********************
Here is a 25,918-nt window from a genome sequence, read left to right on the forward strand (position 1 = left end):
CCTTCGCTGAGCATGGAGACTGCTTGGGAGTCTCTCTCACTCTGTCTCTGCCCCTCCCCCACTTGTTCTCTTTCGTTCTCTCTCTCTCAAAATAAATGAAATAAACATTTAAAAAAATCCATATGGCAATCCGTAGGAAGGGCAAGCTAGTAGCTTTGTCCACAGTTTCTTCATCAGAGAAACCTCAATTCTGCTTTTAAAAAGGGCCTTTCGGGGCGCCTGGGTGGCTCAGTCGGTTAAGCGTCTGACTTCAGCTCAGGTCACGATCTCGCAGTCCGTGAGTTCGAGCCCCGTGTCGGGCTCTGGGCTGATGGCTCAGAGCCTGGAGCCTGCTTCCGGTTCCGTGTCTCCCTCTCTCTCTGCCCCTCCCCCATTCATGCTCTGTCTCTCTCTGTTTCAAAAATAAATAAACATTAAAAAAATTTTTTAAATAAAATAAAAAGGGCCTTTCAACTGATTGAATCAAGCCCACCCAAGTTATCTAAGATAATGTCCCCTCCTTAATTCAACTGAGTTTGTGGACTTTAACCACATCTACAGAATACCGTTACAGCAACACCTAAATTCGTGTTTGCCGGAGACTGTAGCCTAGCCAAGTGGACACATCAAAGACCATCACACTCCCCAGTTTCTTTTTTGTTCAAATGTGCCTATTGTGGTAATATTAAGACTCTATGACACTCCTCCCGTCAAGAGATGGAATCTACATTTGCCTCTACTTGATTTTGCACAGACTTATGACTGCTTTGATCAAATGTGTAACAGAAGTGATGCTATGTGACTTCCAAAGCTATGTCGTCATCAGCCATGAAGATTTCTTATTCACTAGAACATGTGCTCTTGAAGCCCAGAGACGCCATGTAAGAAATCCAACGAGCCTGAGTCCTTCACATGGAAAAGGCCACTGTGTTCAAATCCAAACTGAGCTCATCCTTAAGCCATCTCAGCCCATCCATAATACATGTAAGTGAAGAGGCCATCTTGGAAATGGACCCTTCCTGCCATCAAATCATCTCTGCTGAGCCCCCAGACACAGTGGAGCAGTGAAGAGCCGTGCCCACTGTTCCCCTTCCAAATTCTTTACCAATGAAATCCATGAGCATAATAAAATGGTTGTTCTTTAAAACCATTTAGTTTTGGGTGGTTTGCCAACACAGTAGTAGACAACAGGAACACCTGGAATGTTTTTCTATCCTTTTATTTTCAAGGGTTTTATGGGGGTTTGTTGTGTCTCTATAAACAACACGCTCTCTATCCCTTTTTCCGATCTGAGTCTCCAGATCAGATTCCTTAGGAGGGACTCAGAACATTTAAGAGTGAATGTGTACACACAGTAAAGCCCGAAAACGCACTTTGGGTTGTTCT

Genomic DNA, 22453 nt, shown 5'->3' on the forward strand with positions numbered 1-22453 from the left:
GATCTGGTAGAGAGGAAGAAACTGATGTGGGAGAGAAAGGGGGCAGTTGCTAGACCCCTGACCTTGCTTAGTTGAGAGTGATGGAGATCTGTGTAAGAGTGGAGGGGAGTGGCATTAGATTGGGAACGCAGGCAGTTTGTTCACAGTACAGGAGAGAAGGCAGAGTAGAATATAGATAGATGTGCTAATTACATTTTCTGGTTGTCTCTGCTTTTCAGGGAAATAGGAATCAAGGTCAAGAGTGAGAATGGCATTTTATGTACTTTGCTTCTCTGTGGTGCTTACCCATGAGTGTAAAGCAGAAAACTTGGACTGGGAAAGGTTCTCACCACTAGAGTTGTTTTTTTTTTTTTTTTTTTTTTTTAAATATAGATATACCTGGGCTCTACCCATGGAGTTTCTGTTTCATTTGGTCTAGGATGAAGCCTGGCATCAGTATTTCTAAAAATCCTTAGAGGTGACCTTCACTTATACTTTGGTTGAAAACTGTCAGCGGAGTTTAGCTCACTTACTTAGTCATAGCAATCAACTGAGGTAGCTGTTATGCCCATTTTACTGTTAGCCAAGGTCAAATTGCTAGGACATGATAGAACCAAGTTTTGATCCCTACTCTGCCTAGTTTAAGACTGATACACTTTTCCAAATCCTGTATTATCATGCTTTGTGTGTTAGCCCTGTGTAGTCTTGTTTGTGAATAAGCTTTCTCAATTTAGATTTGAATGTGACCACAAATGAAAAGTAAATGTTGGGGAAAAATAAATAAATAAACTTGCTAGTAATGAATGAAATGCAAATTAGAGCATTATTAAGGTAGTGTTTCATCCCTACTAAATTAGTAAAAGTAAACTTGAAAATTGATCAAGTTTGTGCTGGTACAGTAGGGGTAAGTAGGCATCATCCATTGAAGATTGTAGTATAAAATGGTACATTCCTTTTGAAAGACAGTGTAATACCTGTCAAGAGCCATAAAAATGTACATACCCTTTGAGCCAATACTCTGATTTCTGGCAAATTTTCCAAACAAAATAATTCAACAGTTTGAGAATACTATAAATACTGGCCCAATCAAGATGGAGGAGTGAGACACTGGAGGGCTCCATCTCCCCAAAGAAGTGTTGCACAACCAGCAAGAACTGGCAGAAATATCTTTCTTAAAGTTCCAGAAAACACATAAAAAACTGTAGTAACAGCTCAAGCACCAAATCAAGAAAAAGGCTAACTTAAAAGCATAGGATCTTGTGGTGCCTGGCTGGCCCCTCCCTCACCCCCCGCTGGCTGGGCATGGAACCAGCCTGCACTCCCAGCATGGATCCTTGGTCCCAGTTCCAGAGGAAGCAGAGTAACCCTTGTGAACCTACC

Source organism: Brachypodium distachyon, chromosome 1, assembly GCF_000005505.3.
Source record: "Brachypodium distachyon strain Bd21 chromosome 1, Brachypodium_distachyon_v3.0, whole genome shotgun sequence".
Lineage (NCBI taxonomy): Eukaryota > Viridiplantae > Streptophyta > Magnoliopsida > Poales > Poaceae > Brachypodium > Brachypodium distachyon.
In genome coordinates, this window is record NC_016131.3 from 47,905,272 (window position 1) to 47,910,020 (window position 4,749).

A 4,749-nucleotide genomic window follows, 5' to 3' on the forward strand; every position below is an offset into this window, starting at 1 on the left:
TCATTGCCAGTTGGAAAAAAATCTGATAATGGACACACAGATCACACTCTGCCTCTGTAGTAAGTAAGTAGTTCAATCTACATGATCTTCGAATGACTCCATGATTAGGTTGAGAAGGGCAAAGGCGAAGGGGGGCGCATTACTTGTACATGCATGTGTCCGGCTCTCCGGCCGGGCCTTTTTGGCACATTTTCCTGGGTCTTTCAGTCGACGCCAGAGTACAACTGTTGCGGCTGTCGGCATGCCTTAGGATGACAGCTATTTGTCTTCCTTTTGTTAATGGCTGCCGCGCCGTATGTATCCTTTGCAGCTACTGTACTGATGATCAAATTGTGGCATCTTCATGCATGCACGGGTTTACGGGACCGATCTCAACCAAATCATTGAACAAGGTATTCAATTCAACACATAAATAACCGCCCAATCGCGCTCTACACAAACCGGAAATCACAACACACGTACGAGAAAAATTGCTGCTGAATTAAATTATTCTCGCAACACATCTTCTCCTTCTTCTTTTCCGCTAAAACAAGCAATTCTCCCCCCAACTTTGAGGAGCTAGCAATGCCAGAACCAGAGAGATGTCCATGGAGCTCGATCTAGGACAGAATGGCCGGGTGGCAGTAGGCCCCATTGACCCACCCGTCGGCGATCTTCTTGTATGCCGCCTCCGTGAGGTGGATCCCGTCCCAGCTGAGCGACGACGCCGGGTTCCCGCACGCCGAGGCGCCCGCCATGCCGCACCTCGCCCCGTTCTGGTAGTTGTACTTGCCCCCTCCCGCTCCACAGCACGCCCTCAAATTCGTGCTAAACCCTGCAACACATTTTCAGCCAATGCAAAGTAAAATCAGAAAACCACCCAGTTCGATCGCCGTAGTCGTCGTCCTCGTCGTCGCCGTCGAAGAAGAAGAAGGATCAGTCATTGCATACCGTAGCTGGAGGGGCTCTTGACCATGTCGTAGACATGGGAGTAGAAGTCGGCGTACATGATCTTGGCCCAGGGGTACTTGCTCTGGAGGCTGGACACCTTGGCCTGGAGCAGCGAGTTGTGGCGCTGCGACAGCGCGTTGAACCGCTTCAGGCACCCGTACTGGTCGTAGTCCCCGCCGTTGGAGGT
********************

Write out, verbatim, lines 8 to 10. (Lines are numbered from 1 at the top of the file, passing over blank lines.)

In genome coordinates, this window is record NC_016131.3 from 47,905,272 (window position 1) to 47,910,020 (window position 4,749).

A 4,749-nucleotide genomic window follows, 5' to 3' on the forward strand; every position below is an offset into this window, starting at 1 on the left:
TCATTGCCAGTTGGAAAAAAATCTGATAATGGACACACAGATCACACTCTGCCTCTGTAGTAAGTAAGTAGTTCAATCTACATGATCTTCGAATGACTCCATGATTAGGTTGAGAAGGGCAAAGGCGAAGGGGGGCGCATTACTTGTACATGCATGTGTCCGGCTCTCCGGCCGGGCCTTTTTGGCACATTTTCCTGGGTCTTTCAGTCGACGCCAGAGTACAACTGTTGCGGCTGTCGGCATGCCTTAGGATGACAGCTATTTGTCTTCCTTTTGTTAATGGCTGCCGCGCCGTATGTATCCTTTGCAGCTACTGTACTGATGATCAAATTGTGGCATCTTCATGCATGCACGGGTTTACGGGACCGATCTCAACCAAATCATTGAACAAGGTATTCAATTCAACACATAAATAACCGCCCAATCGCGCTCTACACAAACCGGAAATCACAACACACGTACGAGAAAAATTGCTGCTGAATTAAATTATTCTCGCAACACATCTTCTCCTTCTTCTTTTCCGCTAAAACAAGCAATTCTCCCCCCAACTTTGAGGAGCTAGCAATGCCAGAACCAGAGAGATGTCCATGGAGCTCGATCTAGGACAGAATGGCCGGGTGGCAGTAGGCCCCATTGACCCACCCGTCGGCGATCTTCTTGTATGCCGCCTCCGTGAGGTGGATCCCGTCCCAGCTGAGCGACGACGCCGGGTTCCCGCACGCCGAGGCGCCCGCCATGCCGCACCTCGCCCCGTTCTGGTAGTTGTACTTGCCCCCTCCCGCTCCACAGCACGCCCTCAAATTCGTGCTAAACCCTGCAACACATTTTCAGCCAATGCAAAGTAAAATCAGAAAACCACCCAGTTCGATCGCCGTAGTCGTCGTCCTCGTCGTCGCCGTCGAAGAAGAAGAAGGATCAGTCATTGCATACCGTAGCTGGAGGGGCTCTTGACCATGTCGTAGACATGGGAGTAGAAGTCGGCGTACATGATCTTGGCCCAGGGGTACTTGCTCTGGAGGCTGGACACCTTGGCCTGGAGCAGCGAGTTGTGGCGCTGCGACAGCGCGTTGAACCGCTTCAGGCACCCGTACTGGTCGTAGTCCCCGCCGTTGGAGGT